Banish Back Pain When Cycling
Low back pain is a common complaint amongst cyclists. One research study found that 85% of cyclists suffered from one or more overuse injuries and of those 30.3% suffered with back pain. (Cycling aside, it is believed that up to 80% of people will experience low back pain during their lifetime).
Those who have experienced low back pain will be aware of how debilitating it can be. Its effects are far reaching, having impact on your work, social life and sports performance.
Most commonly low back pain whilst riding a bike is due to prolonged flexion (leaning forward) of the lumbar spine (low back). This can lead to muscle fatigue, chronic tension of ligaments within the spine and compression of the discs. It is important to remember that although the disc may be a source of pain, this does not necessarily mean that it has herniated or ruptured. Pain arising from these structures may be localised within the spine, however it may also refer into the buttocks, groin, thigh and even down to your feet as sciatica. The longer you have back pain, the more areas become affected and can give rise to pain.
Position on your bike
Whilst cycling, you should have your spine in a neutral position, which is relatively flat. This can be achieved by rotating your pelvis forwards.
Prolonged backward rotation of the pelvis is undesirable as it flexes the spine and as mentioned previously, prolonged flexion of you spine can predispose you to injury. To maintain this position without overloading your low back, you need good core stability.
How you sit on your bike is very important and having the correct set up can’t be stressed enough. If you have not done so already, I would suggest you visit a reputable cycling shop and get this checked out or check the page on our website that gives you details of how to set up your bike correctly.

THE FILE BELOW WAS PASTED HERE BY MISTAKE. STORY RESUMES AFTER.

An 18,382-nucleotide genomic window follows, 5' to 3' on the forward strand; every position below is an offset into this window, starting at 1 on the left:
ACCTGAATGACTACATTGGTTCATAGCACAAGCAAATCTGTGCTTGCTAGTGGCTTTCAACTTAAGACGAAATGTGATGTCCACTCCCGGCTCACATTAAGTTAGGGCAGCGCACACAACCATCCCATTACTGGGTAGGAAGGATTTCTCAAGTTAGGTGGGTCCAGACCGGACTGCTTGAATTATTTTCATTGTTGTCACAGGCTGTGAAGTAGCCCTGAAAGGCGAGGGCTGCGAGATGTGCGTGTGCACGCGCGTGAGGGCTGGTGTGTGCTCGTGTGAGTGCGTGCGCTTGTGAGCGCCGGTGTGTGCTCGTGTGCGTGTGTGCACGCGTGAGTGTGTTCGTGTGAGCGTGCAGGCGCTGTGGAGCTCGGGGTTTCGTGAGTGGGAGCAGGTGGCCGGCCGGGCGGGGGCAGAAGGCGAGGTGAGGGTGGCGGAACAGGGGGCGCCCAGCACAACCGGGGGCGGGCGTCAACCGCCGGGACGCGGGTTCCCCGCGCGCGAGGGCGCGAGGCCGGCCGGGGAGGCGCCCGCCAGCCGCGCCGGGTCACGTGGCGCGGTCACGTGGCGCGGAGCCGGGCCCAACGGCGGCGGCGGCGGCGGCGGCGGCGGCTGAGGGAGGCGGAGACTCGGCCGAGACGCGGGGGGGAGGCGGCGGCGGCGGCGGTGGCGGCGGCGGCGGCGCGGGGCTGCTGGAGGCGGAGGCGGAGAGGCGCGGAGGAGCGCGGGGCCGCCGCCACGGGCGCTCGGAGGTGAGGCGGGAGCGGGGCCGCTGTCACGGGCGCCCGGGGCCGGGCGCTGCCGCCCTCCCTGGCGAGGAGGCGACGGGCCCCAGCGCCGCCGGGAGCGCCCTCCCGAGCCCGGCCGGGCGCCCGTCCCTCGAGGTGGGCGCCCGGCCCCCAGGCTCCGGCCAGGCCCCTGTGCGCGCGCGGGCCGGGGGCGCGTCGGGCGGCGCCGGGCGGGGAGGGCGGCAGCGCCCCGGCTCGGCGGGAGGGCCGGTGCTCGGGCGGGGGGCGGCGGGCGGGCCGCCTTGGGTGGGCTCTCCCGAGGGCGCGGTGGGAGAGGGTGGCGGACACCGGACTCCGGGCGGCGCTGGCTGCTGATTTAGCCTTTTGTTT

Core stability exercises
When sitting on a bike, the low back stabilising muscles not only have to tolerate prolonged flexion of the spine but they also have to provide a stable platform to absorb the massive forces generated by the legs. Each time the legs push down onto the pedals, a force is also directed up into the trunk. You may have noticed that when a cyclist becomes tired they have more uncontrolled movements occurring at their trunk and they start to ‘roll’ from side to side when they push down with their legs. This is because the trunk is not strong enough to absorb the forces from the legs to maintain a neutral spine, which then causes fatigue and back pain. With good core stability, cyclists are better able to control these movements, absorbing the huge forces from their legs more effectively and, therefore, cycle faster!
Transversus abdominus (below) is a very important muscle which provide crucial support to you lumbar spine. It is your deepest abdominal muscle and acts like a corset around your trunk. Studies have shown that people who suffer with low back pain do not have adequate transversus abdominis activation. In addition and probably more importantly, it has been shown that following spinal injuries and once back pain has subsided, this muscle does not automatically reactivate. Therefore, it is of paramount importance that transverses abdominis is retrained following a back injury to prevent recurrences. We can train you in basic core stability exercises which will start your rehabilitation.
Tranversus abdominis (red muscle)
Other things worth considering are the quality of your bed, work place set up and how often you do repetitive lifting. It must be remembered that your back pain may not only be caused by your cycling, but it may be due to other activities within your day. If you are unsure what is the cause of your back pain, these questions can be answered by the chiropractors at the Avenue Clinic.